When it comes to Bitcoin (BTC) mining, the major questions on people’s minds are “how profitable is Bitcoin mining” and “how long would it take to mine one Bitcoin?” To answer these questions, we need to take an in-depth look at the current state of the Bitcoin mining industry — and how it has changed — over the last several years. Bitcoin mining is, essentially, the process of participating in Bitcoin’s underlying security mechanism — known as proof-of-work — to help secure the Bitcoin blockchain. In return, participants receive compensation in bitcoins (BTC). When you participate in Bitcoin mining, you are essentially searching for blocks by crunching complex cryptographic challenges using your mining hardware. Once a block is discovered, new transactions are recorded and verified within the block and the block discoverer receives the block rewards — currently set at 12.5 BTC — as well as the transactions fees for the transactions included within the block. Once the maximum supply of 21 million Bitcoins has been mined, no further Bitcoins will ever come into existence. This property makes Bitcoin deflationary, something which many argue will inevitably increase the value of each Bitcoin unit as it becomes more scarce due to increased global adoption. The limited supply of Bitcoin is also one of the reasons why Bitcoin mining has become so popular. In previous years, Bitcoin mining proved to be a lucrative investment option — netting miners with several fold returns on their investment with relatively little effort. bitcoin mining hardware Mining Hardware The mining hardware you choose will mostly depend on your circumstances — in terms of budget, location and electricity costs. Since the amount of hashing power you can dedicate to the mining process is directly correlated with how much Bitcoin you will mine per day, it is wise to ensure your hardware is still competitive in 2019. Bitcoin uses SHA256 as its mining algorithm. Because of this, only hardware compatible with this algorithm can be used to mine Bitcoin. Although it is technically possible to mine Bitcoin on your current computer hardware — using your CPU or GPU — this will almost certainly not generate a positive return on your investment and you may end up damaging your device. The most cost-effective way to mine Bitcoin in 2019 is using application-specific integrated circuit (ASIC) mining hardware. These are specially-designed machines that offer much higher performance per watt than typical computers and have been an absolutely essential purchase for anybody looking to get into Bitcoin mining since the first Avalon ASICs were shipped in 2013. When it comes to selecting Bitcoin mining hardware, there are several main parameters to consider — though the importance of each of these may vary based on personal circumstances and budget. Performance per Watt When it comes to Bitcoin mining, performance per watt is a measure of how many gigahashes per watt a machine is capable of and is, hence, a simple measure of its efficiency. Since electricity costs are likely to be one of the largest expenses when mining Bitcoin, it is usually a good idea to ensure that you are getting good performance per watt out of your hardware. Ideally, your mining hardware would be highly efficient, allowing it to mine Bitcoin with lower energy requirements — though this will need to be balanced with acquisition costs, as often the most efficient hardware is also the most expensive. This means it may take longer to see a return on investment. In countries with cheap electricity, performance per watt is often less of a concern than acquisition costs and price-performance ratio. In most countries, operating outdated mining hardware is typically cost prohibitive, as energy costs outweigh the income generated by the mining equipment. However, this may not be the case for those operating in countries with extremely cheap electricity — such as Kuwait and Venezuela — as even older equipment can still be profitable. Similarly, miners with a free energy surplus, such as from wind or solar electric generators, can benefit from the minimal gains offered by still running outdated hardware. Longevity The lifetime of mining hardware also plays a critical role in determining how profitable your mining venture will be. It’s always a good idea to do whatever possible to ensure it runs as smoothly as possible. Since mining equipment tends to run at a full (or almost full) load for extended periods, they also tend to break down and fail more frequently than most electronics — which can seriously damage your profitability. Equipment failure is even more common when purchasing second-hand equipment. Since warranty claims are often challenging, it can often take a long time to receive a warranty replacement. Price-Performance Ratio In many cases, one of the major criteria used to select mining hardware is the price-performance ratio — a measure of how much performance a machine outputs per unit price. In the case of cryptocurrency mining hardware, this is commonly expressed as gigahashes per dollar or GH/$. Under ideal circumstances, the mining hardware would have a high price-performance ratio, ensuring you get a lot of bang for your buck. However, this must also be considered in combination with the acquisition costs and the expected lifetime of the machine — since the absolute most powerful machines are not always the cheapest or the most energy efficient. Acquisition Costs Acquisition costs are almost always the biggest barrier to entry for most Bitcoin miners since most top-end mining hardware costs several thousand dollars. This problem is further compounded by the fact that many hardware manufacturers offer discounts for bulk purchases, allowing those with deeper pockets to achieve a better price-performance ratio. Acquisition costs include all the costs involved in purchasing any mining equipment, including hardware costs, shipping costs, import duties, and any further costs. For example, many ASIC miners do not include a power supply — which can be another considerable expense, since the 1,000W+ power supplies usually required tend to cost several hundred dollars alone. Ensuring your equipment runs smoothly can also add in additional costs, such as cooling and maintenance expenses. In addition, some miners may want to invest in uninterruptible power supplies to ensure their hardware keeps running — even if the power fails temporarily. asic mining Current Generation Hardware One of the most recent additions to the Bitcoin mining hardware market is the Ebang Ebit E11++, which was released in October 2018. Using a 10nm fabrication process for its processors, the Ebit E11++ is able to achieve one of the highest hash rates on the market at 44TH/s. In terms of efficiency, the Ebang Ebit E11++ is arguably the best on the market, offering 44TH/s of hash rate while drawing just 1,980W of power, offering 22.2GH/W performance. However, as of writing, the Ebang Ebit E11++ is out of stock until March 31, 2019 — while its price of $2,024 (excluding shipping) may make it prohibitively expensive for those first getting involved with Bitcoin mining. Another popular choice is the ASICminer 8 Nano, a machine released in October 2018 that offers 44TH/s for $3,900 excluding shipping. The ASICminer 8 Nano draws 2,100W of power, giving it an efficiency of almost 21GH/W — slightly lower than the Ebit E11++ while costing almost double the price. However, unlike the E11++, the 8 Nano is actually in stock and available to purchase. ASICminer also offers the 8 Nano Pro, a machine launched in mid-2018 that offers 80 TH/s of hash rate for $9,500 (excluding shipping). However, unlike the Ebit E11++ and 8 Nano, the minimum order quantity for the 8 Nano Pro is curiously set at five, meaning you will need to lay out a minimum of $47,500 in order to actually get your hands on one (or five). While the 8 Nano Pro doesn’t offer the same performance per watt as the Ebit E11+ or AICMiner 8 Nano, it is one of the quieter miners on this list, making it more suitable for a home or office environment. That being said, the ASICminer 8 Nano Pro is easily the most expensive miner per TH on this list — costing a whopping $118.75/TH, compared to the $46/TH offered by the E11++ and $88.64 offered by the 8 Nano. The latest hardware on this list is the Innosilicon T3 43T, which is currently available for pre-order at $2,279, and estimated to ship in March 2019. Offering 43TH/s of performance at 2,100W, the T3 43T comes in at an efficiency of 20.4GH/W, which is around 10 percent less energy efficient than the Ebit E11++. The T3 43T also has a minimum order quantity of three units, making the minimum acquisition cost $6837 + shipping for preorders. All in all, the T3 43T is more costly and less efficient than the E11++ but may arrive slightly earlier since Ebang will not ship the E11++ units until at least end March 29, 2019. Finally, this list would not be complete without including Bitmain’s latest offering, the Antminer S15-28TH/s, which — as its name suggests — offers 28TH/s of hash power while drawing just under 1600W at the wall. The Antminer S15 is one of the only SHA256 miners to use 7nm processors, making it somewhat smaller than some of the other devices on this list. Like most pieces of top-end Bitcoin mining hardware, the Antminer S15 27TH/s model is currently sold out, with current orders not shipping until mid-February 2019. However, the S15 is offered at a significantly lower price than many of its competitors at just $1020 (excluding shipping), with no minimum quantity restriction. At these rates, the Antminer comes in at just $37.78/TH — though its energy efficiency is a much less impressive 17.5GH/W. Mining Hardware Mining Hardware Comparison Performance (GH/W) Price Performance Ratio ($/TH) Ebang Ebit E11++ 22.2GH/W $46/TH ASICminer 8 Nano 21GH/W $88.64/TH ASICminer 8 Nano Pro 19GH/W $118.75/TH Innosilicon T3 43T 20.4GH/W $53/TH Antminer S15-28TH/s 17.5GH/W $37.78/TH How To Select a Good Mining Pool Mining pools are platforms that allow miners to pool their resources together to achieve a higher collective hash rate — which, in turn, allows the collective to mine more blocks than they would be able to achieve alone. Typically, these mining pools will distribute block rewards to contributing miners based on the proportion of the hash rate they supply. If a pool contributing a total of 20 TH/s of hash rate successfully mines the next block, a user responsible for 10 percent of this hash rate will receive 10 percent of the 12.5 BTC reward. Pools essentially allow smaller miners to compete with large private mining organizations by ensuring that the collective hash rate is high enough to successfully mine blocks on regular basis. Without operating through a mining pool, many miners would be unlikely to discover any blocks at all — due to only contributing a tiny fraction of the overall Bitcoin hash rate. While it is quite possible to be successful mining without a pool, this typically requires an extremely large mining operation and is usually not recommended — unless you have enough hash rate to mine blocks on a regular basis. Although it is technically possible to discover blocks mining solo and keep the entire 12.5 BTC reward for yourself, the odds of this actually occurring are practically zero — making pool collaboration practically the only way to compete in 2019 and beyond. Selecting the best pool for you can be a challenging job since the vast majority of pools are quite similar and offer similar features and comparable fees. Because of this, we have broken down the qualities you should be looking for in a new pool into four categories; reputation, hash rate, pool fees, and usability/features: Reputation The reputation of a pool is one of the most important factors in selecting the pool that is best for you. Well-reputed pools will tend to be much larger than newer or less well-established pools since few pools with a poor reputation can stand the test of time. Well-reputed pools also tend to be more transparent about their operation, many of which provide tools to ensure that each user is getting the correct reward based on the hash rate contributed. By using only pools with a great reputation, you also ensure your hash rate is not being used for nefarious purposes — such as powering a 51 percent attack. When comparing a list of pools that appear suitable for you, it is a wise move to read their user reviews before making your choice — ensuring you don’t end up mining at a pool that steals your hard-fought earnings. Hash Rate When it comes to mining Bitcoin, the probability of discovering the next block is directly related to the amount of hashing power you contribute to the network. Because of this, one of the major features you should be considering when selecting your pool is its total hash rate — which is often closely related to the proportion of new blocks mined by the pool Since the total hash rate of a pool is directly related to how quickly it discovers new blocks, this means the largest pools tend to discover a relative majority of blocks — leading to more regular rewards. However, the very largest pools also tend the have higher fees but often make up for this with sheer success and additional features. Sometimes, some of the largest pools have a minimum hash rate requirement ù leaving some of the smaller miners left out of the loop. Although smaller pools typically have more relaxed requirements with reduced performance thresholds, these pools may be only slightly more profitable than mining solo. Pool Fees When choosing a suitable pool, typically one of the major considerations is its fees. Typically, most pools will charge a small fee that is deducted from your earnings and is usually around 1-2 percent — but sometimes slightly lower or higher. There are also pools that offer 0 percent fees. However, these are often much smaller than the major pools and tend to make their money in a different way — such as through monthly subscriptions or donations. Ideally, you will choose the pool that offers the best balance of fees to other features. Usually, the pool with the absolute lowest fees is not the best choice. Additionally, pools with the lowest fees often have the highest withdrawal minimums — making pool hopping uneconomical for most. Usability and Features When first starting out with Bitcoin mining, learning how to set up a pool and navigating through the settings can be a challenge. Because of this, several pools target their services to newer users by offering a simple to navigate user interface and providing detailed learning resources and prompt customer support. However, for more experienced miners, simple pools don’t tend to offer a variety of features needed to maximize profitability. For example, although many mining pools focus their entire hash rate towards mining a single cryptocurrency, some are large enough to offer additional options — allowing users to mine other SHA256 coins such as Bitcoin Cash (BCH) or Fantom if they choose. These pools are technically more challenging to use and mostly designed for those familiar with mining, happy to hop from coin to coin mining whichever is most profitable at the time. There are even some exchanges that automatically direct their combined hash rate at the most profitable cryptocurrency — taking the guesswork out of the equation. bitcoin mining pool Best Mining Pools for 2019 The Bitcoin mining pool industry has a large number of players, but the vast majority of the Bitcoin hash rate is concentrated within just a few pools. Currently, there are dozens of suitable pools to choose from — but we have selected just a few of the best to help get you started on your journey. Slushpool was the first Bitcoin mining pool released, being launched way back in 2010 under the name “Bitcoin Pooled Mining Server.” Since then, Slushpool has grown into one of the most popular pools around — currently accounting for just under 10 percent of the total Bitcoin hash rate. Although Slushpool isn’t one of the very largest pools, it does offer a newbie-friendly interface alongside more advanced features for those that need them. The pool has moderately high fees of 2 percent but offers servers in several countries — including the U.S., Europe, China, and Japan — giving it a good balance of fees to features. BTC.com is another potential candidate for your pool and currently stands as the largest public Bitcoin mining pool. It is responsible for mining around 17 percent of new blocks. Being the largest public mining pool provides users with a sense of security, ensuring blocks are mined regularly and a stable income is made. Image courtesy of Blockchain.info. BTC.com is owned by Bitmain, a company that manufacturers mining hardware, and charges a 1.5 percent fees — placing it squarely in the middle-tier in terms of fees. Unlike other platforms, BTC.com uses its own payment structure known as FPPS (Full Pay Per Share), which means miners also receive a share of the transaction fees included within mined blocks — making it slightly more profitable than standard payment per share (PPS) pools. Another great option is Antpool, a mining pool that supports mining services for 10 different cryptocurrencies, including Bitcoin, Litecoin (LTC) and Ethereum (ETH). AntPool frequently trades places with BTC.com as the largest Bitcoin mining pool. However, as of this writing, it occupies the title of the third-largest public mining pool. What sets Antpool apart from other pools is the ability to choose your own fee system — including PPS, PPS+, and PPLNS. If you choose PPLNS, using Antpool is free but you will not receive any transaction fees from any blocks mined. Antpool also offers regular payouts and has a low minimum payout of just 0.001 BTC, making it suitable for smaller miners. Last on the list of the best Bitcoin mining pools in 2019 is the Bitcoin.com mining pool. Although this is one of the smaller pools available, the Bitcoin.com pool has some redeeming features that make it worth a look. It offers mining contracts, allowing you to test out Bitcoin mining before investing in mining equipment of your own. According to Bitcoin.com, they are the highest paying Pay Per Share (PPS) pool in the world, offering up to 98 percent block rewards as well as automatic switching between BTC and BCH mining to optimize profitability. Electricity Costs While your mining hardware is most important when it comes to how much BTC you can earn when mining, your electricity costs are usually the largest additional expense. With electricity costs often varying dramatically between countries, ensuring you are on the best cost-per-KWh plan available will help to keep costs down when mining. Most commonly, large mining operations will be set up in countries where electricity costs are the lowest — such as Iceland, India, and Ukraine. Since China has one of the lowest energy costs in the world, it was previously the epicenter of Bitcoin mining. However, since the government began cracking down on cryptocurrencies, it has largely fallen out of favor with miners. Technically, Venezuela is one of the cheapest countries in the world in terms of electricity, with the government heavily subsidizing these energy costs — while Bitcoin offers an escape from the hyperinflation suffered by the Venezuelan bolivar. Despite this, importing mining hardware into the country is a costly endeavor, making it impractical for many people. Finding ways to lower your electricity costs is one of the best ways to improve your mining profitability. This can include investing in renewable energy sources such as solar, geothermal, or wind — which can yield increased profitability over the long term. if you are looking to buy bitcoin mining equipment here is some links: Model Antminer S17 Pro (56Th) from Bitmain mining SHA-256 algorithm with a maximum hashrate of 56Th/s for a power consumption of 2385W. https://miningwholesale.eu/product/bitmain-antminer-s17-pro-56th-copy/?wpam_id=17 Model Antminer S9K from Bitmain mining SHA-256 algorithm with a maximum hashrate of 14Th/s for a power consumption of 1323W. https://miningwholesale.eu/product/bitmain-antminer-s9k-14-th-s/?wpam_id=17 Model T2T 30Tfrom Innosilicon mining SHA-256 algorithm with a maximum hashrate of 30Th/s for a power consumption of 2200W. https://miningwholesale.eu/product/innosilicon-t2t-30t/?wpam_id=17 mining wholesale website: https://miningwholesale.eu/?wpam_id=17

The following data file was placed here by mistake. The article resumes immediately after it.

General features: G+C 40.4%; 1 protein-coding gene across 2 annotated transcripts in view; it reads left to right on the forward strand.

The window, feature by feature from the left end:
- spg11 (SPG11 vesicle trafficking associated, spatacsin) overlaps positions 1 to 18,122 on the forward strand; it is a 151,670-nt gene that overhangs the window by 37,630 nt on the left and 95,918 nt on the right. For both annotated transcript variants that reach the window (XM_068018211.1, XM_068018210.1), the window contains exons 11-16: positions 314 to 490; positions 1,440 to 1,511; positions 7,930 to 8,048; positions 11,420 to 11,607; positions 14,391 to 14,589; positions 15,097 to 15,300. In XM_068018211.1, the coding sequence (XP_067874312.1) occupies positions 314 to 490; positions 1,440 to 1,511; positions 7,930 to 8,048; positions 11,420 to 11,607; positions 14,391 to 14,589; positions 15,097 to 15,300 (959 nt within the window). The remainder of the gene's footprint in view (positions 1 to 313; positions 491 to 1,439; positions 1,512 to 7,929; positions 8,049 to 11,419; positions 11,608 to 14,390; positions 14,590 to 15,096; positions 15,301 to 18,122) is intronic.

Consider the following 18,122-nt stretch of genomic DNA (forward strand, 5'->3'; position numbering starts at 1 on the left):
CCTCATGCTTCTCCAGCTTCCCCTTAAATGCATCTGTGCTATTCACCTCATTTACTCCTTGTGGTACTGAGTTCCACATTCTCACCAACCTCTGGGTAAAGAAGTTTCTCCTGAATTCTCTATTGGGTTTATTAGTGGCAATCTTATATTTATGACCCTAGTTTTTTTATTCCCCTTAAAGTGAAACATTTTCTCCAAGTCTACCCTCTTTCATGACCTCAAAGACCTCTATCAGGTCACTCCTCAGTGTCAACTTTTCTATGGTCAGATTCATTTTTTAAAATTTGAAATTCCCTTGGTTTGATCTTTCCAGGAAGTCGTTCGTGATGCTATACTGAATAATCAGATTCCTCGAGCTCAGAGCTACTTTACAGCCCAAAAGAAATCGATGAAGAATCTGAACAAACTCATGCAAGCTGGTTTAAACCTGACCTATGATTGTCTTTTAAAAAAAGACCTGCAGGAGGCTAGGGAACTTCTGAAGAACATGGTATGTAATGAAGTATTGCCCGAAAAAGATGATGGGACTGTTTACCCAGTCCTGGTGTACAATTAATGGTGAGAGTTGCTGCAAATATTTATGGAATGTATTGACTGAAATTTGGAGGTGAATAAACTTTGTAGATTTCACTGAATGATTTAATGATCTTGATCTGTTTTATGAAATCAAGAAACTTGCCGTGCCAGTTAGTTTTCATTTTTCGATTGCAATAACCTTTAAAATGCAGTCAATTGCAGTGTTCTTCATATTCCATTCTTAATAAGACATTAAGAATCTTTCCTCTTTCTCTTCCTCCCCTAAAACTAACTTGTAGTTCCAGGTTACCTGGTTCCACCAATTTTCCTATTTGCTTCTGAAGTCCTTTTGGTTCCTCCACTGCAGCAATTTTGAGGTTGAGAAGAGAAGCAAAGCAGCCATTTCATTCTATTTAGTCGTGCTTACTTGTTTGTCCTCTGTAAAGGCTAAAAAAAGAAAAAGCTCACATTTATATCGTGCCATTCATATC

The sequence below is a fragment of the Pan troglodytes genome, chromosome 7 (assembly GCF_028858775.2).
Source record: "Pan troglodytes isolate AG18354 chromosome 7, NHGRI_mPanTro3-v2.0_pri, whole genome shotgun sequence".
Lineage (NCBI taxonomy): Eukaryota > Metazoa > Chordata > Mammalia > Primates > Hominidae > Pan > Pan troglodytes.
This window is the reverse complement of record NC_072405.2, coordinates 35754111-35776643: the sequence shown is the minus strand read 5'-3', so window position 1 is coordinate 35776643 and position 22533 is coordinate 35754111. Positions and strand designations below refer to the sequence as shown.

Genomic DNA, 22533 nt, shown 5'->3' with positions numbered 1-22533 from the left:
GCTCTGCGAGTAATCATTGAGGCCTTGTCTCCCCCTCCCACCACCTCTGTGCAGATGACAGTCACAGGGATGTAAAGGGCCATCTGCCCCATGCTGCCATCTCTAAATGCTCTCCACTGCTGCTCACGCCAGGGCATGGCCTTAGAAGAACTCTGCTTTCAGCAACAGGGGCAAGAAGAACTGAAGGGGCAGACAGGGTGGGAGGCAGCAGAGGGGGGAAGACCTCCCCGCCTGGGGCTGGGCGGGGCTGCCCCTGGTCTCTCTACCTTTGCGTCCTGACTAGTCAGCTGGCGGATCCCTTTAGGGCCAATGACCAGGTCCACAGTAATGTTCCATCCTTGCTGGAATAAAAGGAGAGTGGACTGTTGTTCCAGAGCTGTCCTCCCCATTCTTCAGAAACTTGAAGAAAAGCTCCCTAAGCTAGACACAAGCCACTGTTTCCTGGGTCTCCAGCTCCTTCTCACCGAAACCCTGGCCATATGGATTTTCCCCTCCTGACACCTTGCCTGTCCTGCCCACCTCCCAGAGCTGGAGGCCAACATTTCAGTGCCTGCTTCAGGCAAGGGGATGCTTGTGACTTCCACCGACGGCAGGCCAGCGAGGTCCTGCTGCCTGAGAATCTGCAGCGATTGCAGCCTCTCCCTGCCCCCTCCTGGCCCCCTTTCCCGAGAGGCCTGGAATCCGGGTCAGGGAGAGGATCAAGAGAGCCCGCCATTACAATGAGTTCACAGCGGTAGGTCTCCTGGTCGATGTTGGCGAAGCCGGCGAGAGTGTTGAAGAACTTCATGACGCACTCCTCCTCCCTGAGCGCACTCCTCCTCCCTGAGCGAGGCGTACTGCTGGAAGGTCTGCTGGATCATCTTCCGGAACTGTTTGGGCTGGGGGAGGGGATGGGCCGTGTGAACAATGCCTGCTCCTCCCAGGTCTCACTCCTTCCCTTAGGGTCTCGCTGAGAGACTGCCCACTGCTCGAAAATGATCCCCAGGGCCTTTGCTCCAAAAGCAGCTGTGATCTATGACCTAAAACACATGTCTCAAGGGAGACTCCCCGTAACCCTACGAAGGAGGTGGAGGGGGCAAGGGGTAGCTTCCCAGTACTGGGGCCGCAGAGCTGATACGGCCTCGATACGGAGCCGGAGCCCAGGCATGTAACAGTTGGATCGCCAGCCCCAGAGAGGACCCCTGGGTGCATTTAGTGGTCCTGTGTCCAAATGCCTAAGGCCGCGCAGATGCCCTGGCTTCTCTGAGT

Educate Yourself - My Top Picks for news sources, YouTube channels, and podcasts